Thanks for the quick response! Regarding your answer on Exception 2. - I want the fetchtype to ALWAYS be lazy, unless specified otherwise, e.g. only when calling the named query on Parent (findByParentId) should it fetch the children. – NubieJ Mar 17 '11 at 15:45
- not when getting the Parent (property) when getting a Client entity. – NubieJ Mar 17 '11 at 15:52
If you get a child which has a parent with lazy relationship to the children, the parent-to-child relationship should not be resolved (fetched). However the big issue here is avoiding 1) getting many children and 2) having two database requests by the container. If you are worried about performance, check out the 'mappedBy' parameter in addition; it lets you add children to parent without resolving the parent-to-child relationship. – ThomasRS Mar 17 '11 at 16:02
Something that I left out and that would probably make a big difference, is that this is done via a web service (for my first issue - therefore the XML) – NubieJ Mar 18 '11 at 7:11


Your mapping is a bit strange. What your mapping describe are two different one directional Releation ships:

  • Parent -- 1:n -> Child
  • Child -- n:1 -> Parent

which both are independend, but are stored in the same Database column.

I guess that this is not want you want, I guess that you want to have one bidirectional relation ship. The easyest way is to change the Parent's child Set mapping, to use mappedBy instead of @JoinColumn:

public class Parent {
    /* fetch = FetchType.LAZY is default in one:many */
    @OneToMany(cascade = { CascadeType.ALL }, mappedBy="parent")
    private Set<child> children;    

From what you described in the comments of my old answer, this should fix the problem. Because if you now naviagate Parant -> Child -> Parent, both parent will be the same, and the persistence provider know it.

Beware of the fact, that the relationship now is only maintained on the child side.


When you get a LazyInitializationException then the problem is that the not loaded entity is not longer attached to the EntityManager. In most cases the problem is that the transaction is closed, before the entity is loaded.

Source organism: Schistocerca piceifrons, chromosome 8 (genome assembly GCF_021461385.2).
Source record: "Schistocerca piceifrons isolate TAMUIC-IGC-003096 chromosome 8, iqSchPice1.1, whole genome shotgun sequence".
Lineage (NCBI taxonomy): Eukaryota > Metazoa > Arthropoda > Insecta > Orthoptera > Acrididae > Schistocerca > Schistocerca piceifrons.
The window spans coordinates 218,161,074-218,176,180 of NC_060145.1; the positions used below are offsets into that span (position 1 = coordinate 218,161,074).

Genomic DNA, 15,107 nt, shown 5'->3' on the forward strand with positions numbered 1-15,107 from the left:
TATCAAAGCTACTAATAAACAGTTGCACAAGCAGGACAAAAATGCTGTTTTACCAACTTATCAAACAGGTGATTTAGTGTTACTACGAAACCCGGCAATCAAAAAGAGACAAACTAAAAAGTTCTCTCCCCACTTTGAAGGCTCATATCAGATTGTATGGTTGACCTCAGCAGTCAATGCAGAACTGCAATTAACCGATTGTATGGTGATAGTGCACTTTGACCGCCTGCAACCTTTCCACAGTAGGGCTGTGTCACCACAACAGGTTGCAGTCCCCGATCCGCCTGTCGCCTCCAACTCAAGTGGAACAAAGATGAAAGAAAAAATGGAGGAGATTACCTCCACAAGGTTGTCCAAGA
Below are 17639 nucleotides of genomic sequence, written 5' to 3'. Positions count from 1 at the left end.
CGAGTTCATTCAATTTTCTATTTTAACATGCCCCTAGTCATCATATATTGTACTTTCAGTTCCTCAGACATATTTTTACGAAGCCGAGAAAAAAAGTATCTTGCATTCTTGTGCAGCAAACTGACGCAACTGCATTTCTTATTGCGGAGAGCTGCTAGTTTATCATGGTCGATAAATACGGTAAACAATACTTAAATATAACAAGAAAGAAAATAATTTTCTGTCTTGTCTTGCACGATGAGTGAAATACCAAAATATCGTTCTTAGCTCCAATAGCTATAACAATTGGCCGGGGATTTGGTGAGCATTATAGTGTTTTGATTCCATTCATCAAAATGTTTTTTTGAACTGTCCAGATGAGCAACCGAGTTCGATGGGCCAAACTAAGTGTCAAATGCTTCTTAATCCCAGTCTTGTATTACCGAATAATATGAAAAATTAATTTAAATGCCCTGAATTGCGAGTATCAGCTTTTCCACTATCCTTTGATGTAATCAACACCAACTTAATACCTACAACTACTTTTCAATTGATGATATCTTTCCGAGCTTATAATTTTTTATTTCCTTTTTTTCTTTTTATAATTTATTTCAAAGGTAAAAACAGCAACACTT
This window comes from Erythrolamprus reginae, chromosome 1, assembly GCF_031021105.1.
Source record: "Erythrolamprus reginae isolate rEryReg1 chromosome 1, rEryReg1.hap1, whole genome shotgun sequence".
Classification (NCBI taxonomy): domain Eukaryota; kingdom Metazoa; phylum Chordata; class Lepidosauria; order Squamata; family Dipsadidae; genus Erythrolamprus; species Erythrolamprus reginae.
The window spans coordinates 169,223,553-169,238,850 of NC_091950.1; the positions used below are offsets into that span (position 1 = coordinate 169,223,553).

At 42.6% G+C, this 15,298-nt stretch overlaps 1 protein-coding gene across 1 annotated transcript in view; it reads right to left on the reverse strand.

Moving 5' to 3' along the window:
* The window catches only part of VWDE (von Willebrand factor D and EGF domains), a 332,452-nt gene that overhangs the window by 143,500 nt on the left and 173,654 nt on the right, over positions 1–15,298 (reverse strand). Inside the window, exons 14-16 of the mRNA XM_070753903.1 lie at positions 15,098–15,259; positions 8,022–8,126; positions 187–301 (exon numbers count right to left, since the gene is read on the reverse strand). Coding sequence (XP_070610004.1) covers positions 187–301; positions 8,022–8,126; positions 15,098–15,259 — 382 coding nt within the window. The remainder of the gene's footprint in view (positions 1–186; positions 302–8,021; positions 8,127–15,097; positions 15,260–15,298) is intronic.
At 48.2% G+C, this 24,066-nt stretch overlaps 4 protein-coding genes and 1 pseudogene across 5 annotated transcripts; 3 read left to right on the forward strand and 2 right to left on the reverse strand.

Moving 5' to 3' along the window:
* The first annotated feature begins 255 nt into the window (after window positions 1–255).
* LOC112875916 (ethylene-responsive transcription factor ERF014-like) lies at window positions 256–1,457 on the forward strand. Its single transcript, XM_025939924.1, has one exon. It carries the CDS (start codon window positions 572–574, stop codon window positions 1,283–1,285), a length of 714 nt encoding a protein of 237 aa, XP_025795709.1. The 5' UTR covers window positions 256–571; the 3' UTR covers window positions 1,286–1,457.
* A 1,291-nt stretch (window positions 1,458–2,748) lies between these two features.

You can do fore things:

  • keep the transaction open
  • load the entity before you close the transaction
  • switch from lazy to eager load
  • fix your mapping (see: the added part of my answer)
share|improve this answer
Let me clarify the issue around the LazyInitializationException: I am trying to understand why the exception is thrown - but not what is causing the exception. What I am after is why the Child list is loaded (or attempted to be) if it is set to LAZY and not being referenced. A call is made to bring back the Child entity which includes a property for the Parent entity. So (in theory), it should bring back the Child entity, instance of the Parent entity and nothing for the Parent's children (since this is set to LAZY). – NubieJ Mar 18 '11 at 7:09
There are no other calls to e.g. Parent.children, so why is it trying to load? – NubieJ Mar 18 '11 at 7:10
@NubieJ: I seams to be a problem with the mapping, see the 'Added' part on top of my answer – Ralph Mar 18 '11 at 8:09
Let me give it a go... will feedback as soon as I have results! – NubieJ Mar 18 '11 at 10:15
Same issue... getting parent gives me cycle issue (infinitely deep XML) and getting the child gives the LazyInitializationException. Table (DB) structure is as follows: Parent ---------------- Parent_Id (PK) Name Child ---------------- Child_Id (PK) Name Parent_Id (FK) Idea is to be able to get a parent with all its children (single method call). Then when I want to work with a Child entity (different scenario), I want to be able to get the Parent entity in order to have access to e.g. name property. – NubieJ Mar 18 '11 at 10:46

I had the same problem. In fact I have a unidirectional relation (exp: Department has many Employee). So Employee will have a foreign key on Department. Once generated, Hibernate do a bidirectional relation with ManyToOne and OneToMany. So check weather you relation is uni or Bi-directional. In the first case, you need to remove the mapping oneToMany (from Department)

Hope that it will help.